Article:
Recent months have seen the emergence of monkeypox as a global public health emergency, with limited supplies of needed treatment and vaccine to prevent its spread. Looking at the upstream supply chain for the monkeypox treatment Tecovirimat provides a timely and useful example of today’s complex, global marketplace of manufacturers, suppliers and distributors. USP’s Medicine Supply Map team analyzed the data to help demonstrate potential supply chain vulnerabilities and solutions.
Monkeypox treatment supply chain mapped
Like the monkeypox vaccine, the availability of the monkeypox treatment Tecovirimat is in part due to investments to develop, research, and stockpile the medicine by the Biomedical Advanced Research and Development Authority (BARDA) and other federal agencies. Although the world relies on New York-based SIGA Technologies for monkeypox treatment Tecovirimat – sold under the brand name TPOXX – multiple entities are involved in its formulation.
An analysis of SIGA data indicates the active pharmaceutical ingredient (API) for the drug is made by lone supplier W.R. Grace in one of its facilities in Michigan. However, there are two finished dose forms of the drug, oral capsule and intravenous injection, and each form requires concerted efforts of several companies to produce them. For the oral form, Pennsylvania firm Powdersize tests and micronizes (reduces the particle size of) the API, and then Kentucky-based Catalent Pharma Solutions granulates, encapsulates, and tests the finished dose form. Meanwhile, manufacturing of the injectable form is handled by North Carolina-based Patheon Manufacturing Services. Both dosage forms are packaged by PCI Pharma Services.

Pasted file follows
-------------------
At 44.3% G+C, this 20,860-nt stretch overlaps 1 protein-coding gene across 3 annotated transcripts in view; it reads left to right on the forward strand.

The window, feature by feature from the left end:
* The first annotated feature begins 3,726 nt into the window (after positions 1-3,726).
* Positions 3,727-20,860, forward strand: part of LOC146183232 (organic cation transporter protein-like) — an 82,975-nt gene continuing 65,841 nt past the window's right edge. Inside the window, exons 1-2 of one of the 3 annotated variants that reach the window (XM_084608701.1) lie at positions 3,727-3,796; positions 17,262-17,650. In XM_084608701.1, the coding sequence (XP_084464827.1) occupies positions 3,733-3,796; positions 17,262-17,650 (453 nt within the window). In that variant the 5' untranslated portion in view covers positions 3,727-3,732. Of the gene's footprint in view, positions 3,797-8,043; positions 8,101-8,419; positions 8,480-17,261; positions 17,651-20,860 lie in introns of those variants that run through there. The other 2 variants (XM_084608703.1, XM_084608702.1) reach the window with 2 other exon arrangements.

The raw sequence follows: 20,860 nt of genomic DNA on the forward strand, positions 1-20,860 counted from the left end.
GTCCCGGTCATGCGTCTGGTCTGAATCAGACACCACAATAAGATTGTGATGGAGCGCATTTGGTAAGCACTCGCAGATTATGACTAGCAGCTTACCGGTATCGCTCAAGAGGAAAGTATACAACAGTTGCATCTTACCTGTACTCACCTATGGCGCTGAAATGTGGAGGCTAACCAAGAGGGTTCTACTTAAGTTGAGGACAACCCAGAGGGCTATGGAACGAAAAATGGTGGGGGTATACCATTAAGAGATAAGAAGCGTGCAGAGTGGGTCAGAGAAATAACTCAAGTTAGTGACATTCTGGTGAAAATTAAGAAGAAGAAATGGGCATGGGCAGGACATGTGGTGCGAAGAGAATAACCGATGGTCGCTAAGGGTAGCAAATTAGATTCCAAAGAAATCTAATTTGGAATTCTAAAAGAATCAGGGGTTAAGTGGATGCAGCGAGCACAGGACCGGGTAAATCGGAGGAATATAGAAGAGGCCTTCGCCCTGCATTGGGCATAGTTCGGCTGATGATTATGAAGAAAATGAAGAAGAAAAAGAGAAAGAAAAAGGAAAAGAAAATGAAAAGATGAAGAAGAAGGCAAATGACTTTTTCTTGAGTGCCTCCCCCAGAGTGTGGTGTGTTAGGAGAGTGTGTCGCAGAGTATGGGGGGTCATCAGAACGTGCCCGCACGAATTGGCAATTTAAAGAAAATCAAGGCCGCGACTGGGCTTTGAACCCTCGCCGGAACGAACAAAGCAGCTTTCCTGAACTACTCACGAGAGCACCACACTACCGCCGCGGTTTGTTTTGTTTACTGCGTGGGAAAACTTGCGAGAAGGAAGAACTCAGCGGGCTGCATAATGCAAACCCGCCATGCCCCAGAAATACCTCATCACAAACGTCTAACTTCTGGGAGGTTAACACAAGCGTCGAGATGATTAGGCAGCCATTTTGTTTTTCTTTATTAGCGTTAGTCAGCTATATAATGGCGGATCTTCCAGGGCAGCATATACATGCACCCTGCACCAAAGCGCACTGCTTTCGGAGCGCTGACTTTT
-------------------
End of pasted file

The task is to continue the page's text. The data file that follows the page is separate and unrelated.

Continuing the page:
The manufacturing process for Tecovirimat provides just one example of the complexity of the medicines supply chain, and that complexity is mirrored for countless other products people rely on every day to protect and improve their health. At the U.S. Pharmacopeia (USP), we are working to increase visibility into the upstream medicines supply chain so that potential vulnerabilities can be predicted and addressed before potential supply chain disruptions occur. Our solution to aid early detection of risk factors that can lead to drug shortages is USP’s Medicine Supply Map.
Solutions for supply chain resilience
USP’s Medicine Supply Map is a first-of-its-kind information system that identifies, characterizes and quantifies risk in the upstream pharmaceutical supply chain. It can be used by stakeholders including government agencies, manufacturers, hospitals and wholesalers to prioritize supply chain investments to address the risks and reduce potential drug shortages.
The Medicine Supply Map is just one part of USP’s broader work to address global medicines supply chain vulnerabilities. USP is also working to reduce barriers to adoption of advanced manufacturing technologies, such as pharmaceutical continuous manufacturing (PCM), to help make more medicines in more places and increase supply chain resilience. USP also provides scientific standards and related programs that support access to trusted, quality-assured medicines. Learn more about USP’s efforts to advance quality-focused solutions for a stronger global supply chain.